Ground control has been receiving strange transmissions from the three remaining residents of the Solaris space station. When cosmonaut and psychologist Kris Kelvin is sent to investigate, he experiences the strange phenomena that afflict the Solaris crew, sending him on a voyage into the darkest recesses of his own consciousness. In Solaris, legendary Russian filmmaker Andrei Tarkovsky creates a brilliantly original science fiction epic that challenges our preconceived notions of love, truth, and humanity itself. —The Criterion Collection
One of the most important artists of the second half of the twentieth century, Tarkovsky was one of the few unqualified masters in the history of film. While he certainly wasn’t the only great director of his generation of Soviet filmmakers, he was, like Eisenstein was to an earlier generation, its most renowned and most influential.
The son of artists- actress Maria Ivanovna and poet Arseni Tarkovski— he studied both Arabic and geology before turning to film. He enrolled at VGIK in 1959, directed the acclaimed short The Steamroller and the Violin in 1960 and won the Golden Lion at the Venice International Film Festival for his first feature, Ivan’s Childhood, in 1962. By the time he completed his second feature, Andrei Rublev, he was regarded by many as “a poet of the cinema” – and by the Soviet censors as dangerously esoteric. Unreleased in the Soviet Union until 1971 (and then only in a truncated version), Andrei Rublev was seen first at international festivals and widely… read more
The original science fiction novel by Polish author Stanisław Lem is about the ultimate inadequacy of communication between humans and other species. Tarkovsky's adaptation is a “drama of grief and partial recovery” concentrated upon the thoughts and the consciences of the cosmonaut scientists studying Solaris' mysterious ocean.
I'm not gonna lie, I believe that Soderbergh's ending is better. This is the superior film, but that crane shot at the end that just goes up and up to reveal that he's in Solaris... what's the point? It feels gimmicky and unnecessary after that beautiful shot of the father being oblivious to the rain inside his house. Why not leave it at that? Anyway, it's still one of the most reflexive films I've seen.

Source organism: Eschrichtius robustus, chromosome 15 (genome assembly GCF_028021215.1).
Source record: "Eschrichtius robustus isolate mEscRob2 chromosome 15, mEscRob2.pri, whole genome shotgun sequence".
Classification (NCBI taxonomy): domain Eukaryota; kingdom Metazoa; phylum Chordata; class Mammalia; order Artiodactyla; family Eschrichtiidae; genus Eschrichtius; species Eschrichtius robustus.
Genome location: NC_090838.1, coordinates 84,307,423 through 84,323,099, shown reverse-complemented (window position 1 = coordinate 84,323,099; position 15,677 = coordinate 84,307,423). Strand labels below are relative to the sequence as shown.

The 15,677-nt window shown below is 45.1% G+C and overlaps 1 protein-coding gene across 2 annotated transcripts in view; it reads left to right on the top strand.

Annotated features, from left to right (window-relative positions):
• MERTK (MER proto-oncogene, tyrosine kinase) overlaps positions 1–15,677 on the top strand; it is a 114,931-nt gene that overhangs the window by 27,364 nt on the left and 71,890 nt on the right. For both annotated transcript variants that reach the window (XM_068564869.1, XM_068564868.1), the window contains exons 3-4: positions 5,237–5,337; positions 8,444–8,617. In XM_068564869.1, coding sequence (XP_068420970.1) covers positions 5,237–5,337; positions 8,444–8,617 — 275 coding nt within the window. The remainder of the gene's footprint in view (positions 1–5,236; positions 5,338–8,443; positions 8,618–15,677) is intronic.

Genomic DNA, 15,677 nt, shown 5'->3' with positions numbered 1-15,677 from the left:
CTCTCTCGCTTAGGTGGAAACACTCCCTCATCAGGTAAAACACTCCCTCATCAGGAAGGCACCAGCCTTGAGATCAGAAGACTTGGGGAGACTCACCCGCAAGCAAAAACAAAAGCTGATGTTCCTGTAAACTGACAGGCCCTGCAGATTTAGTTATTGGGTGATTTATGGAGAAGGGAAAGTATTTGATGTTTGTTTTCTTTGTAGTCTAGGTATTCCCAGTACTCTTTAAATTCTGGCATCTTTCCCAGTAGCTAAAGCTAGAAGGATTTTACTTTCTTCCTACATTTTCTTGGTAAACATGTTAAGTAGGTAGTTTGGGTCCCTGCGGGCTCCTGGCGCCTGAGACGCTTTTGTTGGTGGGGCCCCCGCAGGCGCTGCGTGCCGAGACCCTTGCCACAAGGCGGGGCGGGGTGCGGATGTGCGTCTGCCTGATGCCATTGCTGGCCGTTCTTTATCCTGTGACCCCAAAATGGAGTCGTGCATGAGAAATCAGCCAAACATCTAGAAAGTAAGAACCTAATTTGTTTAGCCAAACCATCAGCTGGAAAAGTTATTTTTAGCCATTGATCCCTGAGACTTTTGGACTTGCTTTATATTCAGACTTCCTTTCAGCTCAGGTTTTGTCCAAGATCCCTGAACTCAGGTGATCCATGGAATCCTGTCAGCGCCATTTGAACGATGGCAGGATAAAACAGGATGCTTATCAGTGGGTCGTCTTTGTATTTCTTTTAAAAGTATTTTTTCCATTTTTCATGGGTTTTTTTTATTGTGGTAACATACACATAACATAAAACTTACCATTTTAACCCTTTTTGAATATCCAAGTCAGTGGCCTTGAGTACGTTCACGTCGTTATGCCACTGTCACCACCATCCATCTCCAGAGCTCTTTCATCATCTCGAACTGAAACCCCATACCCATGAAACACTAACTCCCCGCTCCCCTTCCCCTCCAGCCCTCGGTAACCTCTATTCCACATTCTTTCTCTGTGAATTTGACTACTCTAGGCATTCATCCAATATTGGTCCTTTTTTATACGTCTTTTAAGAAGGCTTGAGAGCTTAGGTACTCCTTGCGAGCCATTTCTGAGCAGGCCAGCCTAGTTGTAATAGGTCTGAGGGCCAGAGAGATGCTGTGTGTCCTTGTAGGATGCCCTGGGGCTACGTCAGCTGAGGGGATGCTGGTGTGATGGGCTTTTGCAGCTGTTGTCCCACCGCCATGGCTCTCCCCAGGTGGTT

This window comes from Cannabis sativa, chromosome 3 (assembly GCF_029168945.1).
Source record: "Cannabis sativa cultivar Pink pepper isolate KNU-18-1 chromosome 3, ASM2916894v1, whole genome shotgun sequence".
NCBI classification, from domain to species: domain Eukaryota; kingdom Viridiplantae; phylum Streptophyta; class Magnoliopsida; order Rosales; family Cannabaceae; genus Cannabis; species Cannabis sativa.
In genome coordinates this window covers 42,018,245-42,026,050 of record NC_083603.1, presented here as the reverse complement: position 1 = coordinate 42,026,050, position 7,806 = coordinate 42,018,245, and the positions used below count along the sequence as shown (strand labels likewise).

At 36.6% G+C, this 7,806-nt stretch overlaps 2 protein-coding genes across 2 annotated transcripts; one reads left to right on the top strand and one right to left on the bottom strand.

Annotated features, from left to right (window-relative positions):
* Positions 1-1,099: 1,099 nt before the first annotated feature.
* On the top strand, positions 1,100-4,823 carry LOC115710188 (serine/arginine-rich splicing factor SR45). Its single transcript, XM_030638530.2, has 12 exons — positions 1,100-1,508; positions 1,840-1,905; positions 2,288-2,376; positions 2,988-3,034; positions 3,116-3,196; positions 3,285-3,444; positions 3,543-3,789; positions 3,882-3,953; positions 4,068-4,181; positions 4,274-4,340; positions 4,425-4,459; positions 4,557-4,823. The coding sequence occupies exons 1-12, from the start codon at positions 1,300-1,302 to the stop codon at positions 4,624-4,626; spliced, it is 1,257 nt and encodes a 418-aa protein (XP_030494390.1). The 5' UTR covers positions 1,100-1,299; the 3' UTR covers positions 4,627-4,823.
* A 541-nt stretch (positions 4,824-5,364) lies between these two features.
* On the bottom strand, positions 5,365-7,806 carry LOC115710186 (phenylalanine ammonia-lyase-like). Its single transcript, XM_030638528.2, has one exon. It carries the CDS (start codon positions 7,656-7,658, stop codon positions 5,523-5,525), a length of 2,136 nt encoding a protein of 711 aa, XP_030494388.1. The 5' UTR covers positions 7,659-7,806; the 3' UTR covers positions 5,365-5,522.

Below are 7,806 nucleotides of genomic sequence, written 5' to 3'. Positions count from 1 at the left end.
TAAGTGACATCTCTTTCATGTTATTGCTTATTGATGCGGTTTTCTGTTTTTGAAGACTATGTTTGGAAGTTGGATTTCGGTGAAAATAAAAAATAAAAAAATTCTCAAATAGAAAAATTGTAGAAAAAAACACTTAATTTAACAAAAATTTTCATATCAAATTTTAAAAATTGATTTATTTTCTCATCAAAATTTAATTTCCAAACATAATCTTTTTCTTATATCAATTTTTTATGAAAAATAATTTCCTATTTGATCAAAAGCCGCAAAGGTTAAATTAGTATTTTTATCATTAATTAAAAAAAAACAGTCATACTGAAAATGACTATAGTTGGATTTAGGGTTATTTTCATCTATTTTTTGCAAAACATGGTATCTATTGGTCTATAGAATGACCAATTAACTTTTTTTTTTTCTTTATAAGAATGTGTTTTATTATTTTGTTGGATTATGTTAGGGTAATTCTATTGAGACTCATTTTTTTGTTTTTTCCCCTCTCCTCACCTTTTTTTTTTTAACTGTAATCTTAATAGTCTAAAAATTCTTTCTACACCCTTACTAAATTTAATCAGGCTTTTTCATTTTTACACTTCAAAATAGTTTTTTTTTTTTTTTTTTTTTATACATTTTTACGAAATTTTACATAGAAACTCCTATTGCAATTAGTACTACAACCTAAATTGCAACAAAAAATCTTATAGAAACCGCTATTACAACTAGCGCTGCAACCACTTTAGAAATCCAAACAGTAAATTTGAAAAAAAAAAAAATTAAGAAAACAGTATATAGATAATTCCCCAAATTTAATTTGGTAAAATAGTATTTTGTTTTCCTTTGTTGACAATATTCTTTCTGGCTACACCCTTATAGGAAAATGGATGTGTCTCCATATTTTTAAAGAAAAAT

On the occasion of what would have been Andrei Tarkovsky’s 80th birthday, Adrian Curry looks back on the best posters for his films.
Pilot Pirx is hired to command a space mission in which one or more humanoid robots will be among his crew. But can they be trusted?
Movie Poster of the Week is excited to be unveiling the exclusive world premiere of the newest poster from the man who may be the hottest designer
This coming Saturday, Not Coming to a Theater Near You presents Jia Zhangke's rarely screened 2007 documentary, Useless, at the 92Y Tribeca
Jean Luc-Godard's "late period has repeatedly demonstrated an interest in a critical cinema, an art that interrogates itself by giving form
Czech movie poster design often takes a back seat to the amazing Poles, and its golden age (the 1960s and early 70s) was a lot shorter, but
Steven Shaviro has been working on a book, Post-Cinematic Affect, which will be out later this year from one of the liveliest and most
What is it with circles? Three of the best new movie posters of 2009—The Girlfriend Experience, The Limits of Control and now Moon—are awash
Nessa resenha, eu irei apenas listar os momentos que mais me surpreenderam e alguns que não consegui interpretar o significado:
- O cientista Burton no trânsito – o filme gasta uns bons minutos… read review
This was one of my most anticipated films of my Criterion Collection. It had been built up a lot, and it succeeded in most regards to living up to its high praises. It’s one of those films you walk… read review
“What a great movie, and what a twist ending! That last scene was like something out of the best episodes of The Twilight Zone!” leads to “…Come to think of it, that whole movie seemed sort of like… read review